Malaria-Resistant Mosquito Created

Researchers have created genetically modified mosquitoes resistant to a malaria parasite, raising the possibility of one day stopping the spread of the disease, a new study says.

The genetically engineered mosquitoes outbred natural mosquitoes when fed malaria-infected blood from mice, according to the study, published in the Proceedings of the National Academy of Sciences.

The research offers a way of controlling malaria by introducing the genetically altered insects into the wild and having them take over from their natural cousins.

The scientists at Johns Hopkins University in Baltimore, Maryland, combined equal numbers of genetically engineered and natural mosquitoes in the laboratory and let them feed on malaria-infected mice.

The genetically altered insects survived in greater numbers and laid more eggs. After nine generations, 70 percent of the mosquitoes were genetically modified compared to 50 percent at the outset of the experiment, Marcelo Jacobs-Lorena and his colleagues wrote.

The study suggested that when feeding on malaria-infected blood, “transgenic malaria-resistant mosquitoes have a selective advantage over non-transgenic mosquitoes,” the authors wrote.

The lab-altered mosquitoes competed equally well with natural insects when fed non-infected blood but did not outbreed their natural counterparts in that case, according to the study.

For the strategy against malaria to be effective, transgenic mosquitoes would have to outbreed the natural insects when feeding off untainted blood.

Further research was still needed before the altered insects could be released into the wild, as only a small percentage of mosquitoes in nature are exposed to malaria, the authors wrote.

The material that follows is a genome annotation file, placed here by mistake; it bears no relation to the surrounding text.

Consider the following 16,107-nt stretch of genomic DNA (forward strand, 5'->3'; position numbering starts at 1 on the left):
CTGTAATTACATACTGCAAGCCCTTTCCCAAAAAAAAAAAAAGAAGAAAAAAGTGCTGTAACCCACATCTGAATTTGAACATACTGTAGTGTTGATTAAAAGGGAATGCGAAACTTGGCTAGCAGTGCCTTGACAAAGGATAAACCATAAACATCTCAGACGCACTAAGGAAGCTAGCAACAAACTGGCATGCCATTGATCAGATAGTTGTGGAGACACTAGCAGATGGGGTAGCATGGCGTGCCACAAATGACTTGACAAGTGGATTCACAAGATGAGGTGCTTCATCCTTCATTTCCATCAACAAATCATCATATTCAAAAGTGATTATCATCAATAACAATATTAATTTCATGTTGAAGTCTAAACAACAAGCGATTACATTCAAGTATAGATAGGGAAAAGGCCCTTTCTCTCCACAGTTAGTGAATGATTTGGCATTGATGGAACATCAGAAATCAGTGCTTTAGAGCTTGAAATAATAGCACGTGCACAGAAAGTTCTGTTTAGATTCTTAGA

Still, the research carried “important implications for implementation of malaria control by means of genetic modification of mosquitoes,” the authors wrote.

The experiment used the malaria parasite P. berghei, and not the more dangerous parasite – Plasmodium falciparum – the deadliest of the four parasites that cause malaria in humans.

US researchers announced in December that they had developed an experimental vaccine that would neutralize the malaria parasite inside its mosquito host.

The vaccine targets the Plasmodium falciparum parasite inside the gut of the mosquito, blocking the organism’s development and preventing further transmission of the disease.

Each year 350 to 500 million people are infected with malaria and 700,000 to 2.7 million die from the disease, including more than a million children in Africa, according to the World Health Organization.

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